The stones themselves, which cohere due to a glass-like binder and extremely high temperatures, range from marble- to palm-sized. An average adult produces around 30 stones. About half the batches appear white, while the other half display wild color variations. Crowe and his team at the lab haven’t been able to identify any correlations, so far, about why some people’s stones come out in different colors.
Crowe attended Alfred University’s renowned ceramics program and had a career as an artist and product designer before founding Parting Stone. He always enjoyed the sales aspect of making art, which is atypical of many artists. “Art school very much separated commerce and capitalism from creativity and concept,” he said. He sees his work now as a marriage of these two dimensions. “We don’t accept such poor user experience for any other part of modern life,” he said. “Solidified remains is a technology, but it’s also a design solution.”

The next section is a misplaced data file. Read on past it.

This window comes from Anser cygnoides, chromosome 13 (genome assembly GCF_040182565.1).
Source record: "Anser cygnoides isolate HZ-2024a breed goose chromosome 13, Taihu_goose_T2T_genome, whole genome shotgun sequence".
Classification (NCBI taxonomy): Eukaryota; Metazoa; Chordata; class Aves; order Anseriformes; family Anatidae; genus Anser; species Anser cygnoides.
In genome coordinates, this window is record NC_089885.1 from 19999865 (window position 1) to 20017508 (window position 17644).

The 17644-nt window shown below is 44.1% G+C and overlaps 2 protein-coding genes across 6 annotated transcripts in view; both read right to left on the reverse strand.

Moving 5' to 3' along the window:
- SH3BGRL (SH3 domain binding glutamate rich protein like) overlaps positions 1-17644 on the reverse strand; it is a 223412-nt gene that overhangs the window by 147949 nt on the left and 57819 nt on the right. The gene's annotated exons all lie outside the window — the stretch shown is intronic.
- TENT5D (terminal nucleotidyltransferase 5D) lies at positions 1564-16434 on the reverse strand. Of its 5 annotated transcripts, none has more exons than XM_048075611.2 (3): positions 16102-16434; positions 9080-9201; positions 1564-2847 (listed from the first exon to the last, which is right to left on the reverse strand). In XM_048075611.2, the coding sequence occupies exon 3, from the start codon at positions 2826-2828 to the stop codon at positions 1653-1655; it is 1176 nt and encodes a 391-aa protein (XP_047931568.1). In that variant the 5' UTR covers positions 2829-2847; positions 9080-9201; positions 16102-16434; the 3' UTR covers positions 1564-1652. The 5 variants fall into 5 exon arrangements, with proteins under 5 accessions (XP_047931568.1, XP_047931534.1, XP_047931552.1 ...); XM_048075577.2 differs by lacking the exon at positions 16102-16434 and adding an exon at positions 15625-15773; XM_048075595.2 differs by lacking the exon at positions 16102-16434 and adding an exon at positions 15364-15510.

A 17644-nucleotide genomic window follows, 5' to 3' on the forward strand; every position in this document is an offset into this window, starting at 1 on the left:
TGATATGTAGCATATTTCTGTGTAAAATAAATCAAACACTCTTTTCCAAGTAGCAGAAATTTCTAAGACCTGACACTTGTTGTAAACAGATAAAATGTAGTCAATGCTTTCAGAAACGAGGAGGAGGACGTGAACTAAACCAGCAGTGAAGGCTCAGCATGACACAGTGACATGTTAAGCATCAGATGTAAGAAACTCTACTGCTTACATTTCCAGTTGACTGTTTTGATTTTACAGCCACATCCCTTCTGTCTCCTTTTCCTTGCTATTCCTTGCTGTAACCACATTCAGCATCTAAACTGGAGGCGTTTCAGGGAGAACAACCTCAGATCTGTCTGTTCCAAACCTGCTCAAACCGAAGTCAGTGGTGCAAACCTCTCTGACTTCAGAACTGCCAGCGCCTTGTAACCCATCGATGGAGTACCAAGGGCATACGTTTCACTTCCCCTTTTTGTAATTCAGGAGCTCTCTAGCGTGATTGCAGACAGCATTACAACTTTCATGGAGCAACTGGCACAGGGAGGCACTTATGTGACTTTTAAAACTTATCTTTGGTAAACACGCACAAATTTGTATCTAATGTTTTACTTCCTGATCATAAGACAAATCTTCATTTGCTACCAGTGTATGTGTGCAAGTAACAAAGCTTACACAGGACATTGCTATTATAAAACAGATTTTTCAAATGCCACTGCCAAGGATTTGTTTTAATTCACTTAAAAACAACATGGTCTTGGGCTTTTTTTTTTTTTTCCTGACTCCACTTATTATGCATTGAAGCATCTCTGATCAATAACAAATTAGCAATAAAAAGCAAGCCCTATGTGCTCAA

Guggenheim Museum Union Rallies at VIP Opening
The museum’s commitment to diversity in exhibitions rings hollow to workers who say they are not receiving a fair wage.
Special Edition: 🖌️Artists’ Signatures ✍️
In this special edition, we investigate what artists’ signatures actually mean, and the fascinating results reveal the multifaceted history of this curious phenomenon.
The Public Theater Explores the Hurricane Katrina Diaspora in shadow/land
Written by Erika Dickerson-Despenza and directed by Candis C. Jones, this lyrical meditation on legacy, erotic fugitivity, and self-determination is on view in NYC.
What Is a Signature in the Internet Age?
As a cryptographic unit for record-keeping, an NFT can be seen as analogous to a signature or an autograph.
The Meaning of Ancient Greek and Roman Artisan Signatures
What did a signature mean in the ancient world, and how much can we trust what they seem to tell us?
The Rubin Museum Presents Death Is Not the End
Tibetan Buddhist and Christian works of art made across 12 centuries explore death, the afterlife, and the desire to continue to exist. On view in NYC.